Unfortunately my 130 SF of garden space is not producing enough surplus to can. Though I may get enough to pickle some cucumbers. We’ll see.

    Thanks for sharing!

  7. adekun says:

    Really keen to bottle some tomatoes. Never seem to grow enough though. At least have a few green ones for chutney.

  8. adekun says:

    Really keen to bottle some tomatoes. Never seem to grow enough though. At least have a few green ones for chutney.

  9. Laurie says:

    I’ve been making jelly and jam for many years, and pickles with boiling water bath, but this year I’ve begun pressure canning. I’m surprised that it’s so easy, once the rhythm is established. My mother in law found an affordable older canner at a yard sale for us. I used it for a day before the gasket developed a leak, but I found a replacement part easily (online). It is such a good feeling to be able to do this for ourselves! My next canning project is going to be pickled eggplant – I have lots and lots of the tiny variety – and sweet corn now that it is finally ready. Can’t wait!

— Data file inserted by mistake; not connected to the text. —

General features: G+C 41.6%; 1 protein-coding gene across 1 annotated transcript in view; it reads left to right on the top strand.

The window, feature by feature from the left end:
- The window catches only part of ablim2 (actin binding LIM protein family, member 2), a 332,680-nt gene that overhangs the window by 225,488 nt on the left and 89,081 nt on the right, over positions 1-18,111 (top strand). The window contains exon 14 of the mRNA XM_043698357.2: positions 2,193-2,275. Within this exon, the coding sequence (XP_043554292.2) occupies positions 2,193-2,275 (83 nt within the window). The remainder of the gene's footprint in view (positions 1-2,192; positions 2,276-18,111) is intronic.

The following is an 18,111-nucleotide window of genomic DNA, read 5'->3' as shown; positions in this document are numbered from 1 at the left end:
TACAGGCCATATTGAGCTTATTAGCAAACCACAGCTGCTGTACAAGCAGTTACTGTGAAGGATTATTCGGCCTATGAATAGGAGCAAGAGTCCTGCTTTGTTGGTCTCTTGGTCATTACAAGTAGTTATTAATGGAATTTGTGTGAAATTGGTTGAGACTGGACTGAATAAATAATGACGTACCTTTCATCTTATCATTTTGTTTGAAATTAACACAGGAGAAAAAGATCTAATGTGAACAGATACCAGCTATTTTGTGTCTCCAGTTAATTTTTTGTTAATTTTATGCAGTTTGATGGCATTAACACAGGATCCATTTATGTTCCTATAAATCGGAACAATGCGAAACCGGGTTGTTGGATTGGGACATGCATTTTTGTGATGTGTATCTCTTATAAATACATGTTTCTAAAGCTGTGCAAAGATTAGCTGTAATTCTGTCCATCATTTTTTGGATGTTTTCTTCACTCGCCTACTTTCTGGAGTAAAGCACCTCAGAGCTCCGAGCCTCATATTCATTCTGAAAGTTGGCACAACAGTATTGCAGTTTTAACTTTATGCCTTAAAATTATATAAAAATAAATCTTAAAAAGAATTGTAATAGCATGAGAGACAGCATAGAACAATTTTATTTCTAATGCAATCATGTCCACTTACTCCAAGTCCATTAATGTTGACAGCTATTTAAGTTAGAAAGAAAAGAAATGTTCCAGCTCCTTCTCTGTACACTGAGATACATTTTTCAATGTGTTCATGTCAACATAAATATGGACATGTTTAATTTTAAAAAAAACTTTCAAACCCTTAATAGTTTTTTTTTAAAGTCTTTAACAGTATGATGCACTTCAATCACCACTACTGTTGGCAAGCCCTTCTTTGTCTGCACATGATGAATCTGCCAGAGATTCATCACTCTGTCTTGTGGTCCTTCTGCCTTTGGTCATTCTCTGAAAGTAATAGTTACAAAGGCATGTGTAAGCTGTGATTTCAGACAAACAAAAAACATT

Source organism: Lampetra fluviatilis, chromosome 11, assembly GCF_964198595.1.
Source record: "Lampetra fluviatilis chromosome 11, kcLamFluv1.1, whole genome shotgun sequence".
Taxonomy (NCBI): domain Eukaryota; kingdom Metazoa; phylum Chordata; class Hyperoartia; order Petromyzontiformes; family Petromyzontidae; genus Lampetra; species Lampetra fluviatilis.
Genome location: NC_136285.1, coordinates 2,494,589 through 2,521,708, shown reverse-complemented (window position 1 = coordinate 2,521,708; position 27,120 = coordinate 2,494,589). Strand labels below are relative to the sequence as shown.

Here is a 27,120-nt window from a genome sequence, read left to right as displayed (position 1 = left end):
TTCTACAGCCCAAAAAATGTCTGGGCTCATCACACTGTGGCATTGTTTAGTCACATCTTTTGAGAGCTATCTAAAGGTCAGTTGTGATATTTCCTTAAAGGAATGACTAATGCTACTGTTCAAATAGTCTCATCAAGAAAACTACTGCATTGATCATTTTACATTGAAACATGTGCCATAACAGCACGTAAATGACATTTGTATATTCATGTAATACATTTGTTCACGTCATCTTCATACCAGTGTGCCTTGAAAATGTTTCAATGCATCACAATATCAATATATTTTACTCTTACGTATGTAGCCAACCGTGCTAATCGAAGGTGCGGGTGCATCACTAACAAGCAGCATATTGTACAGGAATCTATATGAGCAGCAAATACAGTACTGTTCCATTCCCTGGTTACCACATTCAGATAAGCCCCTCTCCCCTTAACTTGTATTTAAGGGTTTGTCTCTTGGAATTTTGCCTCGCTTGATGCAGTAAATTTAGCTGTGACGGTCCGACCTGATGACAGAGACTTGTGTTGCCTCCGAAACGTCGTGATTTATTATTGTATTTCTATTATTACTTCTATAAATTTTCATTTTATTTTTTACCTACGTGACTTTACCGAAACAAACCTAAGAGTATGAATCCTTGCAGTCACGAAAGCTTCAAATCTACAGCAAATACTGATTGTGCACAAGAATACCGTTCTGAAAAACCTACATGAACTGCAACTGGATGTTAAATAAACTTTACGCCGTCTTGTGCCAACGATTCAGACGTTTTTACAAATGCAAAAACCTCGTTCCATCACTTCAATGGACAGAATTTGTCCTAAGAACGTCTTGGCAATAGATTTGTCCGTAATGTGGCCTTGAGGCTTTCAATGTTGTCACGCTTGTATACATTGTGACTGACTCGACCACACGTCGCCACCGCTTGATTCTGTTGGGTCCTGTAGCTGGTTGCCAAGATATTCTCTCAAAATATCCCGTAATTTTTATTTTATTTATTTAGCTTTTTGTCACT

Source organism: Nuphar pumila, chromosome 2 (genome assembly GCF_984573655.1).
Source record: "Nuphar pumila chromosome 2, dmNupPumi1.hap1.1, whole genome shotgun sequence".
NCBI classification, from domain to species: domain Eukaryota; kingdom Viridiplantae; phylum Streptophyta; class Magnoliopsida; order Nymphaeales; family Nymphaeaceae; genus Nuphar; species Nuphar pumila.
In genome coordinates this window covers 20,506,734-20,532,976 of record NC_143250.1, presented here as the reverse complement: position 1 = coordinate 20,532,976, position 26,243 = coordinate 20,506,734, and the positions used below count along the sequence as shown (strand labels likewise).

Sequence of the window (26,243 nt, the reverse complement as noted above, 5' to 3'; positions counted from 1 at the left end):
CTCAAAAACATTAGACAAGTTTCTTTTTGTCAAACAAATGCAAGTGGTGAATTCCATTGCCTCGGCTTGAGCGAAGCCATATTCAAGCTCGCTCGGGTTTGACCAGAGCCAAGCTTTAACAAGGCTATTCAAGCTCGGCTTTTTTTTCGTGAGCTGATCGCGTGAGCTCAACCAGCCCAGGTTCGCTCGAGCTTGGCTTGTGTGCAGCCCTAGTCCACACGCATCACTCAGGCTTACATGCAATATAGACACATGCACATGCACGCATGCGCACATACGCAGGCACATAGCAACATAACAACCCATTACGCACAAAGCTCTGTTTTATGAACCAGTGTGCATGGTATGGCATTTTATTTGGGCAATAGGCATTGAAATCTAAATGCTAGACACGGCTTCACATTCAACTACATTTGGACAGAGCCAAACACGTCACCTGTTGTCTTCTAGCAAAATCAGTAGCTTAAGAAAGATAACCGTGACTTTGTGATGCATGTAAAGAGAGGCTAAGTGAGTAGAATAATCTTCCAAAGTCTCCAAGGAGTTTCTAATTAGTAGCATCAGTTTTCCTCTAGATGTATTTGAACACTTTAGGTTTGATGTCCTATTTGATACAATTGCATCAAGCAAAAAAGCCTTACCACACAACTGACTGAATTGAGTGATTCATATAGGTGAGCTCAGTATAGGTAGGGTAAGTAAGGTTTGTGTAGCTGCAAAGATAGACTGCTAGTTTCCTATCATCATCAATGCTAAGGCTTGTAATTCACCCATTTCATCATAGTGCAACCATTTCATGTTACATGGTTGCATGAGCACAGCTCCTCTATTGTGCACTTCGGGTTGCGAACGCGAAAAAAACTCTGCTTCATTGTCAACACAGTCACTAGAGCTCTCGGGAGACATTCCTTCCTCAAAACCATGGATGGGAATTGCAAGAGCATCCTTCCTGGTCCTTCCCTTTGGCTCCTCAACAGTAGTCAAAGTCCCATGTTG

10. Laurie says:

    I’ve been making jelly and jam for many years, and pickles with boiling water bath, but this year I’ve begun pressure canning. I’m surprised that it’s so easy, once the rhythm is established. My mother in law found an affordable older canner at a yard sale for us. I used it for a day before the gasket developed a leak, but I found a replacement part easily (online). It is such a good feeling to be able to do this for ourselves! My next canning project is going to be pickled eggplant – I have lots and lots of the tiny variety – and sweet corn now that it is finally ready. Can’t wait!